Statement from Claudine Gay, Edgerley Family Dean of the Faculty of Arts and Sciences

November 2, 2021

The FAS Study Group has its roots in our response to March 10, 2020, the day we announced the transition to virtual instruction and remote work. There was so much we didn’t know at that time, but one thing was certain – everything about our teaching and research was about to change, radically. And we had a range of fundamental questions to answer about how to pursue our mission in these new and challenging circumstances.

To respond to this very hard problem – we mounted a broad planning process involving more than 100 members of the faculty and senior administrators. Through the 11 working groups, the FAS Scenario Planning Process allowed us to look across a wide range of activities, grapple with every dimension of operating during a pandemic, and work quickly to frame out the range of options available. This effort was extraordinarily successful – it set the foundation for how we have responded to the pandemic. But while the Scenario Planning Process delivered what we needed most at that moment, it also raised some important questions about our operations and our readiness for the future; questions we didn’t have answers to.

It’s these questions that motivated me to create the FAS Study Group, and to ask this group to spend a year thinking about financial sustainability, organizational flexibility, institutional resilience—all in the context of our commitment to academic excellence, across the full disciplinary breadth of the FAS. The study represents a different way of working—a bit of an experiment, though one informed by the earlier success of our FAS Scenario Planning Process. We brought colleagues together from across departments and areas and gave them room and agency to tackle a hard problem and follow the conversation wherever it took them.

The resulting report provides a glimpse of what we could be as an academic community—a place that makes connection and collaboration easy, that is nimble in acting on emerging academic priorities, that makes the most of our deep strength in the disciplines and positions us to successfully compete for the very best faculty and students in emerging fields. A place where we can say “yes” to big ideas.

What began as an experiment is a model that I’m eager to scale up. There are some recommendations we can act on now, particularly in how we understand our long-term financial condition. There are three actions in particular that I will take in response to those recommendations:

  1. We will adopt the new economic budgeting model the study group developed, which fundamentally changes the way we understand our financial health and opens up the possibility of setting strategy and making policy decisions with the benefit of a long-term view.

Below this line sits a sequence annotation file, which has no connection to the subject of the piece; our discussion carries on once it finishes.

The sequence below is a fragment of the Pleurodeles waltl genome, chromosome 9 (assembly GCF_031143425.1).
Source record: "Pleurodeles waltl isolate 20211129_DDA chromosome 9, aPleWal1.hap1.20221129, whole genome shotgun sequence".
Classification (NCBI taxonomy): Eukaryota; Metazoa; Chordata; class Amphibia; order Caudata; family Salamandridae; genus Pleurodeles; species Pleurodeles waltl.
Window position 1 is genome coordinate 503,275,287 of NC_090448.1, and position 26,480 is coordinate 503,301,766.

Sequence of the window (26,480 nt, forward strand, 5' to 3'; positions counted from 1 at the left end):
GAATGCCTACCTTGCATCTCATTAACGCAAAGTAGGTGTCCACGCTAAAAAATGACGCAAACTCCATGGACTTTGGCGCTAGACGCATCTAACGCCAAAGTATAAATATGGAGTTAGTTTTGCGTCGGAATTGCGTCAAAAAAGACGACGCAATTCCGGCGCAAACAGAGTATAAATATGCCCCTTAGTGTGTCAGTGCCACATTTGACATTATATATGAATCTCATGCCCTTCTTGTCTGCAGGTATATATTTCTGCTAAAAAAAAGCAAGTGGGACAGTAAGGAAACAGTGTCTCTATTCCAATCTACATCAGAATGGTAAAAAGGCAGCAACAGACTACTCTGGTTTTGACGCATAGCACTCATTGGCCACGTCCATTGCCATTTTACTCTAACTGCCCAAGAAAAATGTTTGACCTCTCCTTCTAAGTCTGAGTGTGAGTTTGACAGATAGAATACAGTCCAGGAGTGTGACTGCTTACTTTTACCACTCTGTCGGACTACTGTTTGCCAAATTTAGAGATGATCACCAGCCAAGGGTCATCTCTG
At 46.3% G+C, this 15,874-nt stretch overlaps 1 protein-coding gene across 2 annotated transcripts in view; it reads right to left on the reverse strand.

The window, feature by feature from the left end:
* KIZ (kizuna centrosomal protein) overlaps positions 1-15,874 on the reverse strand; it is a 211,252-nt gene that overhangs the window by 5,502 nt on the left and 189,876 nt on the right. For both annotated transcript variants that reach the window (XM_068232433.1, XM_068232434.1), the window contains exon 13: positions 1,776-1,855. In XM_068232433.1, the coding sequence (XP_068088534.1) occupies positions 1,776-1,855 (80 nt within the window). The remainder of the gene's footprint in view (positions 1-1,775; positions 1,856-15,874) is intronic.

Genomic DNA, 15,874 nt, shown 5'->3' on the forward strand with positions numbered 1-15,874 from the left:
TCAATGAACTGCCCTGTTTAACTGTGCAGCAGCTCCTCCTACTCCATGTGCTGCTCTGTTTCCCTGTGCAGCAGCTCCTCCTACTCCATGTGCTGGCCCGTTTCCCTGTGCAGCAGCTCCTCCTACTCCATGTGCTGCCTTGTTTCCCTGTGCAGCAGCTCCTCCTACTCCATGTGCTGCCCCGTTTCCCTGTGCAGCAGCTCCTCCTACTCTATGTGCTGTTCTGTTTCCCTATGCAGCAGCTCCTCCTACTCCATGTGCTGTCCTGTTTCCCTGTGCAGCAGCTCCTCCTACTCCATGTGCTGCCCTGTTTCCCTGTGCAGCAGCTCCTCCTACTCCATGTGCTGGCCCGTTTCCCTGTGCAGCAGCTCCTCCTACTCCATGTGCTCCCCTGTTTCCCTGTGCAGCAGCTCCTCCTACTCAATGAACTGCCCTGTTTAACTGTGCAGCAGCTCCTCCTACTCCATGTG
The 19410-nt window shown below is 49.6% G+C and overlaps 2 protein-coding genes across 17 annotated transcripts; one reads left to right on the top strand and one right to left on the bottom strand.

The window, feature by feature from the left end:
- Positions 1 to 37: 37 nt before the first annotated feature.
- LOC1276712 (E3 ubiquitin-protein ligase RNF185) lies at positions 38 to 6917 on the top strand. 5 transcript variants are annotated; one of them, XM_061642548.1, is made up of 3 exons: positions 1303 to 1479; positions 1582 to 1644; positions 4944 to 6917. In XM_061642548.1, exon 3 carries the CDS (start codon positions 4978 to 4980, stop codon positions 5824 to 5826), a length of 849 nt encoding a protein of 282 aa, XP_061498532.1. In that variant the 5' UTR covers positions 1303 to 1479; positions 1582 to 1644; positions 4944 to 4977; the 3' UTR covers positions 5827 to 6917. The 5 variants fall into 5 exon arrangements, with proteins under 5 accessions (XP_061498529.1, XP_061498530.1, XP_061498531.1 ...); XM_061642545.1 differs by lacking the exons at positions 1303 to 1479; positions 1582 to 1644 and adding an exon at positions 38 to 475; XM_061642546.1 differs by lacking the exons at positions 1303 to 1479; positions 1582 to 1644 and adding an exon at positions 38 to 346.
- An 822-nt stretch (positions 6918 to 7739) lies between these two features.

2. I also will create a new position that will work directly with units to help them increase their access to and use of restricted funds that are now underutilized.
  3. And we will pilot a new space planning model to bring transparency and consistency to how we manage our space and make tradeoffs against it. This is particularly important as we are experimenting with new configurations as part of “future of work” planning.

There are other areas where the Study Group has provided us with a running start. They identified several areas that are rich with opportunity for innovation, but now we need to deepen our understanding of local experience, priorities, and context, and we can only achieve that through broad-based engagement.

Those areas are 1) graduate education, 2) faculty support and development, and 3) our academic communities (our centers and departments). These are the programs, practices, structures at the heart of our academic mission, that most directly touch the lives of our faculty, and they are fundamentally interconnected. The study’s findings and recommendations on these topics provide a strong foundation for further engagement, and through a three-year process launching in November 2021, we will extend this work and bring these important questions to the full faculty.

The first year will begin with small group conversations among the faculty to share ideas, perspectives on the academic vision for the FAS. The FAS academic vision that emerges from these conversations among colleagues will be shared with the faculty early in the spring. We will also set about deepening our understanding in the three areas of graduate education, faculty support and development, and academic communities. While each of these efforts will unfold in their own way, there will be some common attributes and activities: Each will engage in data gathering and will convene working groups to drill down on particular topics. There will be ongoing engagement with Faculty Council, department chairs, DGS’s and other faculty groups. And the output of this work will be to define a set of pilot projects for us to undertake next year.

The second year will be dedicated to piloting activities and to assessing the impact and effectiveness of these pilots. And then, after two years of concerted strategic planning, we will convene the faculty for a full-day retreat in June 2023: It will be a time of celebration and recognition of the first phases, but also an opportunity to integrate across the various streams of work, review what we have learned, make adjustments, and come to a shared understanding of the change that is happening and will happen.

The third year is dedicated to implementation of the change we will have designed together.

This process will demand imagination, creativity, and hope—the belief that we can be an even better version of ourselves and can unlock possibility and opportunity across our faculty. It is an opportunity for large-scale collaboration to define how we as an academic community should operate for the 21st century, and I’m excited to get started.

Read the FSG report and appendices.